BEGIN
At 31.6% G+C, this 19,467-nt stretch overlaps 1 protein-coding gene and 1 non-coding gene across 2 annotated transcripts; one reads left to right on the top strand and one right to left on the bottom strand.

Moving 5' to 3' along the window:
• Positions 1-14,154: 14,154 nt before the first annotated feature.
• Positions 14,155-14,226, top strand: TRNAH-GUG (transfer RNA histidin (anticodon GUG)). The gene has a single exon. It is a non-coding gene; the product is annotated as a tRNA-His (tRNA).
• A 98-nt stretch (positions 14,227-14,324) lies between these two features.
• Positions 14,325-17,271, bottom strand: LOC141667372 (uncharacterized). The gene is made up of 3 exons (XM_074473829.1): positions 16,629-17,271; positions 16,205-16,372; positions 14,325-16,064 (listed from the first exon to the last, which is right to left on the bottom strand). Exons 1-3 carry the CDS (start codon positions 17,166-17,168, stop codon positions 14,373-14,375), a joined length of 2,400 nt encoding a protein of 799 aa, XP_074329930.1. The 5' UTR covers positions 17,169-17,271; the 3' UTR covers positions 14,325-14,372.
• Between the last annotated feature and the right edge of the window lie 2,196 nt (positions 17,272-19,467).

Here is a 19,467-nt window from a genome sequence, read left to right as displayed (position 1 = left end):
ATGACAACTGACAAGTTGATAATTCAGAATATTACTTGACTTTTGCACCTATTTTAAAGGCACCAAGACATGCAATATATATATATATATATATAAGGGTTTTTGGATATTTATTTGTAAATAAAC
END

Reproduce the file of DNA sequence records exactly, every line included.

At 31.6% G+C, this 19,467-nt stretch overlaps 1 protein-coding gene and 1 non-coding gene across 2 annotated transcripts; one reads left to right on the top strand and one right to left on the bottom strand.

Moving 5' to 3' along the window:
• Positions 1-14,154: 14,154 nt before the first annotated feature.
• Positions 14,155-14,226, top strand: TRNAH-GUG (transfer RNA histidin (anticodon GUG)). The gene has a single exon. It is a non-coding gene; the product is annotated as a tRNA-His (tRNA).
• A 98-nt stretch (positions 14,227-14,324) lies between these two features.
• Positions 14,325-17,271, bottom strand: LOC141667372 (uncharacterized). The gene is made up of 3 exons (XM_074473829.1): positions 16,629-17,271; positions 16,205-16,372; positions 14,325-16,064 (listed from the first exon to the last, which is right to left on the bottom strand). Exons 1-3 carry the CDS (start codon positions 17,166-17,168, stop codon positions 14,373-14,375), a joined length of 2,400 nt encoding a protein of 799 aa, XP_074329930.1. The 5' UTR covers positions 17,169-17,271; the 3' UTR covers positions 14,325-14,372.
• Between the last annotated feature and the right edge of the window lie 2,196 nt (positions 17,272-19,467).

Here is a 19,467-nt window from a genome sequence, read left to right as displayed (position 1 = left end):
ATGACAACTGACAAGTTGATAATTCAGAATATTACTTGACTTTTGCACCTATTTTAAAGGCACCAAGACATGCAATATATATATATATATATATAAGGGTTTTTGGATATTTATTTGTAAATAAAC